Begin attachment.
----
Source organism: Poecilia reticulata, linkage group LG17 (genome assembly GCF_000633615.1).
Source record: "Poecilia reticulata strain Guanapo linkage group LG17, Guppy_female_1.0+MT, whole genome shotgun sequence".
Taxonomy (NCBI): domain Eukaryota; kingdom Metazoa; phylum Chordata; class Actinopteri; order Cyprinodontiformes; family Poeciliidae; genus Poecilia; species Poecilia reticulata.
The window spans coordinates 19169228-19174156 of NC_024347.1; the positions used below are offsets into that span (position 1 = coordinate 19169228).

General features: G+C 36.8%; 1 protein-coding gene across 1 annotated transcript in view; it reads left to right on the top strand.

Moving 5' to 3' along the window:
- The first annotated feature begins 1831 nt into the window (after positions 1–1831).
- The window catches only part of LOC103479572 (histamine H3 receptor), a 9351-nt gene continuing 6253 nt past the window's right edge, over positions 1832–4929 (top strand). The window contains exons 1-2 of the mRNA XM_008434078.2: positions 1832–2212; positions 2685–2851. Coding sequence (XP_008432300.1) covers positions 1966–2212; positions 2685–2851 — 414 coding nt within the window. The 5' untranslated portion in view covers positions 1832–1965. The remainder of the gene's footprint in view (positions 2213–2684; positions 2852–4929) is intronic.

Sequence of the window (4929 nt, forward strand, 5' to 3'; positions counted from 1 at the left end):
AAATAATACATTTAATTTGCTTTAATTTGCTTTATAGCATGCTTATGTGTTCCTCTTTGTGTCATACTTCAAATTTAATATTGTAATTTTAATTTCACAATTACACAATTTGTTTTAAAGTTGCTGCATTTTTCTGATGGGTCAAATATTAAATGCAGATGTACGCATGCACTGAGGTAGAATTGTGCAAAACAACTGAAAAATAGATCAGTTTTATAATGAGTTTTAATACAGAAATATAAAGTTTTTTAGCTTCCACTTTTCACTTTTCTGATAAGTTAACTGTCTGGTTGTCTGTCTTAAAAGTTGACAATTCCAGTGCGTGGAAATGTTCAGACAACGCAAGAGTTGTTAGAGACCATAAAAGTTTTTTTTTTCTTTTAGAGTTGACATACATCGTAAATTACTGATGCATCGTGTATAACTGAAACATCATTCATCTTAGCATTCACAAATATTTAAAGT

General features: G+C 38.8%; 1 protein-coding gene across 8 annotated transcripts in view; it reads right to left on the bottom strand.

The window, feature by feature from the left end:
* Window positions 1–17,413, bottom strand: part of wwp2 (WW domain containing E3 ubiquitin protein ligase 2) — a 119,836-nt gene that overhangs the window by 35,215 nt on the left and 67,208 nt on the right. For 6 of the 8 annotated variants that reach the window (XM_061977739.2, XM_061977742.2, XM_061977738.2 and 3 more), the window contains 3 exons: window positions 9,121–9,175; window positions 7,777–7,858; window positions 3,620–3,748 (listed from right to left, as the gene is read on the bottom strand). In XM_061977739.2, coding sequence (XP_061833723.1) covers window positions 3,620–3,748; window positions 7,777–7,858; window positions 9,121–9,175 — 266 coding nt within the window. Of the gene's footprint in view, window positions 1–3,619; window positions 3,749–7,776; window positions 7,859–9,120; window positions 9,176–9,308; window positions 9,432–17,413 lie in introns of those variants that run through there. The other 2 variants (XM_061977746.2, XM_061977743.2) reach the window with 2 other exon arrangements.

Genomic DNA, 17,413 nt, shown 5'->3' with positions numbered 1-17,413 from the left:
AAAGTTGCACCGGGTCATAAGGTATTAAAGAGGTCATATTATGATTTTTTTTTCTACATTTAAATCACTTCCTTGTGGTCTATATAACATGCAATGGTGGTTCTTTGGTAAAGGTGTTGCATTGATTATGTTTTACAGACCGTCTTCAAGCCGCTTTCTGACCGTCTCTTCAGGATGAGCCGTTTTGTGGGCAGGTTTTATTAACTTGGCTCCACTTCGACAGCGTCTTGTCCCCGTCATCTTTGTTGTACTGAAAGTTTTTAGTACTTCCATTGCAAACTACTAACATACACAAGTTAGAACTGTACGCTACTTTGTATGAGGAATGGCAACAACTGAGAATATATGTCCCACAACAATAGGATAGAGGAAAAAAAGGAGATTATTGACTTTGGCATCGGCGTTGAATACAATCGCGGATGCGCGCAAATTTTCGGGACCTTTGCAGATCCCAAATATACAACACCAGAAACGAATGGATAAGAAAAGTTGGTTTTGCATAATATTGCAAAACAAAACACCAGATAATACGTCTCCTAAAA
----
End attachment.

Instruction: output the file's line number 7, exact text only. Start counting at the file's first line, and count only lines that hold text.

- The first annotated feature begins 1831 nt into the window (after positions 1–1831).